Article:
everyday heroes

Everybody loves a Cookie and Ruth (Cookie) Vogelpohl is right up there with homemade chocolate chip. A more empathic woman you will never meet!  In fact, Ruth, Cookie's baptismal name, is an ancient Biblical name which means “compassion” and is a perfect fit for her.

In 1981, Cookie worked with the Franciscan Friars in over the Rhine. One day on her lunch break she saw an older bearded man in a tattered black raincoat eating a half-eaten sandwich he had rummaged from the garbage. Cookie couldn't accept that people needed to beg for money for food, or worse yet eat from trash cans. With the permission of the pastor, Fr. Germain Krizmanich, she used the cafeteria of St. Francis Seraph School to start a soup kitchen. With family and friends volunteering and donated food and supplies from Bill Holohan, she served the first seven customers from the neighborhood on May 10, 1981. Now the St. Francis Seraph Soup Kitchen serves 350 meals several days a week.

Cookie went on to found a second soup kitchen, Our Daily Bread, in 1985. What started as a card table grew to be a multi-service daytime option for the homeless poor, the unemployed and elderly of the neighborhood. Though retired after 36 years, Cookie, as Executive Director Emeritus, still volunteers at Our Daily Bread.   Thank you Cookie, you are our Everyday Hero.

Photo: Fr Hilarion Kistner, OFM, with Cookie at Our Daily Bread

Post a prayer request, send a St. Anthony e-card, or read about the life and prayers of St. Anthony. And become a partner in the work of the Franciscans by donating to St. Anthony Bread at
Subscribe to St. Anthony’s Breadbasket—e-news from
Br. John Bok, OFM

Dear Friends,

Thank you for visiting the Ministry & Mission page. I am Fr. John Bok, co-director along with Colleen Cushard of the Friar Works/Franciscan Ministry & Mission office. This office generates charitable gifts to support our ministries and missions so that we are better able to spread the Good News of Jesus to others.

This month we will begin our novena to St. Anthony of Padua, one of the most famous disciples of St. Francis of Assisi. There is comfort in the belief that such a saint is interested in our human needs and takes them so seriously when we entrust him to carry our needs to the Lord Himself.

Please join us as we begin the nine-week novena to St. Anthony on Tuesday, April 14, 2015. Many who pray this series of prayers find great comfort in the perseverance and trust involved. St. Anthony’s intercessory powers before our God are awesome. The Novena will conclude on the feast of St Anthony on June 13, 2015.

For more information about the novena, please visit http://www.stanthony.org/index.php/online-prayer-request/st-anthony-novena/

May the Lord through the intercession of St. Anthony look upon your intentions kindly and give you peace.

Fr. John Bok, OFM, Co-Director
Friar Works / Franciscan Ministry & Mission

Friars' Work
Modest and accomplished

Not everyone can say they have met Popes and Saints. Though quite humble about it, Fr. Cyprian Berens, OFM, has photos of himself with Pope John XXIII, Pope John Paul II, and even Blessed Mother Teresa to prove it. He will tell you in his gentle voice that they are “group pictures” taken when he worked in Rome, adding, “One is of Pope John Paul II washing my dirty feet in a Holy Thursday service.”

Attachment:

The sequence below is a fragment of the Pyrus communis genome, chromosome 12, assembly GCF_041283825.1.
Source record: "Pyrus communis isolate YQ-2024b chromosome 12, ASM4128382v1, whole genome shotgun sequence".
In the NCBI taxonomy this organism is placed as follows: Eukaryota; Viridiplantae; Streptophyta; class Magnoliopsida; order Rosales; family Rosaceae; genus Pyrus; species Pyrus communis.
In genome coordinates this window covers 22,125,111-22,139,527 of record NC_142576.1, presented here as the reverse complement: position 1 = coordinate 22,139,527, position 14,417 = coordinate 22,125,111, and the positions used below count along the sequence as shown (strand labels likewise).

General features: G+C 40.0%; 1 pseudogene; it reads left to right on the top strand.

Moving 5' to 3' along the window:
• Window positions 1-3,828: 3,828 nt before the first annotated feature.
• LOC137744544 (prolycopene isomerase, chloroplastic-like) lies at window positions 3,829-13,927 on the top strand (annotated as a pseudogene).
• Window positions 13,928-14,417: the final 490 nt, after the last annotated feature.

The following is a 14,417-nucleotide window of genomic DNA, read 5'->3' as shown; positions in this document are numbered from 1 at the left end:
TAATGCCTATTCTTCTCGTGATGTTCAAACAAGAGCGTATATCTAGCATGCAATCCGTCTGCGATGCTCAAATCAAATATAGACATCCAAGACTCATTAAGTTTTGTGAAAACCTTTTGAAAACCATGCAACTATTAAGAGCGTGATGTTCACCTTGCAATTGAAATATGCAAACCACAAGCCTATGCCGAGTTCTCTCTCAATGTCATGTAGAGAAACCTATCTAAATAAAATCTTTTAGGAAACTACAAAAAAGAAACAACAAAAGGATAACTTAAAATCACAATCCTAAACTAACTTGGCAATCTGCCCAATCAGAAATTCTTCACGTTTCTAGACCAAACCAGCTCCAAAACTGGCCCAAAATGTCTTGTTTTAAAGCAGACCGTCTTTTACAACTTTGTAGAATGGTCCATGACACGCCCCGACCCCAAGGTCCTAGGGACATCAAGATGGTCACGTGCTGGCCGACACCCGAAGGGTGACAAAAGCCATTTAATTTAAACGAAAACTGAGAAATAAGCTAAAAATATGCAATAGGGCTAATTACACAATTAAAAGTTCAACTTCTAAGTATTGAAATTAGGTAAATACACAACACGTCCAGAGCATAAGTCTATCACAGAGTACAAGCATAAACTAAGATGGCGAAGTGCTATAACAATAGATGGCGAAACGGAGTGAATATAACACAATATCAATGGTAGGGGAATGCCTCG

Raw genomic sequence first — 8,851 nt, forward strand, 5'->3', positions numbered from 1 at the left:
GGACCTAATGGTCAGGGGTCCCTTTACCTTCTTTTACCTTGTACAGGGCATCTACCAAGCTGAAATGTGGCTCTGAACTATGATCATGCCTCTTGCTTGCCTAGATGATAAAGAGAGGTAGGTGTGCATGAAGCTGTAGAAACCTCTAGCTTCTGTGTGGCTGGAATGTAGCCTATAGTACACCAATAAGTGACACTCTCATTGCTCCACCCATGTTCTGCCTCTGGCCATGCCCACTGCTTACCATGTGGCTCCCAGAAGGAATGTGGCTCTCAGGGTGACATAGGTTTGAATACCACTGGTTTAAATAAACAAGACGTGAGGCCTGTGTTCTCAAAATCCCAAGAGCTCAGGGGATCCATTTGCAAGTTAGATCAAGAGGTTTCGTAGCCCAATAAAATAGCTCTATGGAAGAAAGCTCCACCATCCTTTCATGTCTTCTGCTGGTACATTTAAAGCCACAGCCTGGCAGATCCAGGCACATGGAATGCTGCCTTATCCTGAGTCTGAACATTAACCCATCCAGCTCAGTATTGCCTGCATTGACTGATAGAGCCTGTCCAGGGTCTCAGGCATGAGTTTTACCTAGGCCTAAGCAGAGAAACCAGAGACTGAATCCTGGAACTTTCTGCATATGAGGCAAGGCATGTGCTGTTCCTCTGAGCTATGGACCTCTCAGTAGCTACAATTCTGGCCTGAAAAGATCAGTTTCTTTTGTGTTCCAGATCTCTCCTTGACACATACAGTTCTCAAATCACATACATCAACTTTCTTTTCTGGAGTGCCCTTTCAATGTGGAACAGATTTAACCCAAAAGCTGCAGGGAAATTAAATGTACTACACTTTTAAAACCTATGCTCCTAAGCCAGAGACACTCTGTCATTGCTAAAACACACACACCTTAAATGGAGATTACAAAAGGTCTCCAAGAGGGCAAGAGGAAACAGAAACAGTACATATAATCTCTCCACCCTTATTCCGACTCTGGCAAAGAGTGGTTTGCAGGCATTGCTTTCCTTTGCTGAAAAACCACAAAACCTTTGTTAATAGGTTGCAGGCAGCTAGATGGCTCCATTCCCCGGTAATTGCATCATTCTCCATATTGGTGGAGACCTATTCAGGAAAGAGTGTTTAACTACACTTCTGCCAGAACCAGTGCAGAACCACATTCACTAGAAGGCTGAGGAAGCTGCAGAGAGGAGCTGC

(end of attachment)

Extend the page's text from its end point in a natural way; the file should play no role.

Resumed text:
Cyprian began life as the son of a high-end tailor who was trained in New York. His mother was a homemaker and two brothers and a sister rounded out his family. He became acquainted with the Franciscans when he attended Roger Bacon High School and transferred to St. Francis Seminary. Ordained in 1951, he served his first six years as Associate Pastor in Illinois parishes. 

In 1957, Rome called him to serve as the Assistant Treasurer and Secretary to the Minister General of the Franciscan Curia. “It took me all three years to learn Italian”, he said. He also used to pick up Mother Teresa from the airport and they would talk business. He preached at her six Missionaries of Charity houses in Rome and heard the confessions of her novices every week. 

Upon completing this curial assignment, he served in varied duties, including director of men discerning life as a friar, rector and teacher at Duns Scotus, Mich. But his reputation of competence caught up with him and he was again called to Rome to be General Treasurer of the Franciscan Curia. From the General Curia Fr. Cyprian was sent to Florence, Italy, for four years. He was assigned as Director of the Collegio San Buenaventura, a renowned research institution, and was also Superior of the House. 

After his return to the United States he served as the Treasurer of St. Leonard College in Centerville, Ohio, as Guardian at St. Anthony's, as Director of Brothers and 13 years as Director of Communications. Then a call to Rome came again where he served as a Penitentiary, an American/Italian speaking Confessor at the Basilica of St. John Lateran. When he returned to the States for the last time, he was named Pastor for 10 years at St. Paul the Apostle in Calumet, Mich.

Cyprian is resident Chaplain Emeritus of the Archbishop Leibold Home of the Little Sisters of the Poor in Cincinnati. At 91, being “retired” is a misnomer. His days are full saying Mass, preaching, being present to dying residents, counseling retirees, helping new residents adjust, and still driving 140 miles monthly to a prayer group in Madison, Ind. Although he says his memory is slipping, he knows the name of every resident (100-plus) and all the Sisters and workers at the home.